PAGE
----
Task Guide: Additional Resources was: checklist vs. checklist

Lorri Zipperer Lorri at ZPM1.COM
Fri May 3 14:32:09 UTC 2013


From: Samuel, Rana [mailto:Rana.Samuel at va.gov] 
Sent: Friday, May 03, 2013 8:13 AM
To: 'IMPROVEDX at LIST.IMPROVEDIAGNOSIS.ORG'; 'Harold Lehmann'
Subject: RE: checklist vs. checklist

 

I think there are already a lot of resources available (uptodate is one that
I use frequently) that take just a few moments to review and are excellent
at alerting me to differential diagnosis alternatives or unusual
presentations. The problem is that most physicians choose not to use these
resources (again: time constraint vs lazy). The challenge seems to be: how
do you engineer a system to ensure the use of additional resources beyond
individual training and memory?

Rana

 

From: Harold Lehmann [mailto:lehmann at JHMI.EDU] 
Sent: Thursday, May 02, 2013 10:50 PM
To: IMPROVEDX at LIST.IMPROVEDIAGNOSIS.ORG
Subject: Re: checklist vs. checklist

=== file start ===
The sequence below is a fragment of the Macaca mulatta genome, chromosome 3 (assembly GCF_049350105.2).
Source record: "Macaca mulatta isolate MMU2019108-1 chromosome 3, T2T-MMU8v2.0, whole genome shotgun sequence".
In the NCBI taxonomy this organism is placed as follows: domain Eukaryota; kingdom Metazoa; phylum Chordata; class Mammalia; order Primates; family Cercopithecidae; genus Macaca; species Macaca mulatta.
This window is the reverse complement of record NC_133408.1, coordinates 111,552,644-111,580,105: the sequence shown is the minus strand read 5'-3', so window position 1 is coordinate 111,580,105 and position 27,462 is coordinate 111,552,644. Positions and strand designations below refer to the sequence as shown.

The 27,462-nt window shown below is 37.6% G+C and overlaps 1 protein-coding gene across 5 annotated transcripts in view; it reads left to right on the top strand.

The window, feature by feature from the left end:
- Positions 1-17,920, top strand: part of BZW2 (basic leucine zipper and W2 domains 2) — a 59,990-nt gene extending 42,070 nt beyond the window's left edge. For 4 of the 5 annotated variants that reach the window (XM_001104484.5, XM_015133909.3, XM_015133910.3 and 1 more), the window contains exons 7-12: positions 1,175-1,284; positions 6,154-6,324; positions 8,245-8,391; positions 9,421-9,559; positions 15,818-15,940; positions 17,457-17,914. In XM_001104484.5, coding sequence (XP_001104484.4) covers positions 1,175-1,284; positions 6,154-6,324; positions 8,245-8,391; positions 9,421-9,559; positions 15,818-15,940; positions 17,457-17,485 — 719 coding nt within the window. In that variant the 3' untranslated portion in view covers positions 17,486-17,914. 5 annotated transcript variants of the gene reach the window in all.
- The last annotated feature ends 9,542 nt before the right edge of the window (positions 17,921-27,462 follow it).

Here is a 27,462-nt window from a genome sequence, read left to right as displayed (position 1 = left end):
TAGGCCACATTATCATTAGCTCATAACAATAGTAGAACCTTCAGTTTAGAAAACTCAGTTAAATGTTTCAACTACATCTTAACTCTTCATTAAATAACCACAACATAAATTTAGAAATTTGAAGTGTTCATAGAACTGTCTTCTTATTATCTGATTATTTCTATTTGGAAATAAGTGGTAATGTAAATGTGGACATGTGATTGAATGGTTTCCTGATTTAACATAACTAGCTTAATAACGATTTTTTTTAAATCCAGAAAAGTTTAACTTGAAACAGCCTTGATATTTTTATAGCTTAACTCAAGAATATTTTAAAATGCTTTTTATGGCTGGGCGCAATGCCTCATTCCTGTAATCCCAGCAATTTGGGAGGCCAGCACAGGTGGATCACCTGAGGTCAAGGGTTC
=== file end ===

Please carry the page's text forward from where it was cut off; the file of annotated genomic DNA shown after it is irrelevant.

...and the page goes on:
I have been thinking for a while of the concept of a "Task Guide"---where an
authority (faculty member; a crowd) sets up the sequence of steps required
to accomplish a task and, for each step, suggests a number of resources that
could help the user. The classic use case is evidence-based medicine, where
the steps are "Find appropriate guideline; find appropriate systematic
review; search PubMed Clinical queries," etc. At each step, there are links,
e.g., to databases of guidelines, to appraisal guides.

 

So when I look at this list that Ross has assembled, I am thinking, can we
assemble resources that speak to each step? They may be System 1 or System 2
oriented, I suppose.

 

E.g., I can imagine a user asking, "Can you help me think of other known
causes of this problem?" [Yes, these are differential-diagnosis lists from
textbooks, review articles, or diagnostic decision support systems.] "Can
you help me maintain an open mind?" [Probably the same list.] "How do I know
when the timing is complete?" [Resources on good interview technique]. Etc.

 

Such a resource list yoked to good practice might provide a way of us
projecting to the larger community what we know about overcoming barriers to
improving diagnosis in medicine and providing direct help.

 

Harold

 

-- 

***************************************************************************

Harold P. Lehmann, MD PhD

Interim Director, Division of Health Sciences Informatics

Johns Hopkins University School of Medicine

 








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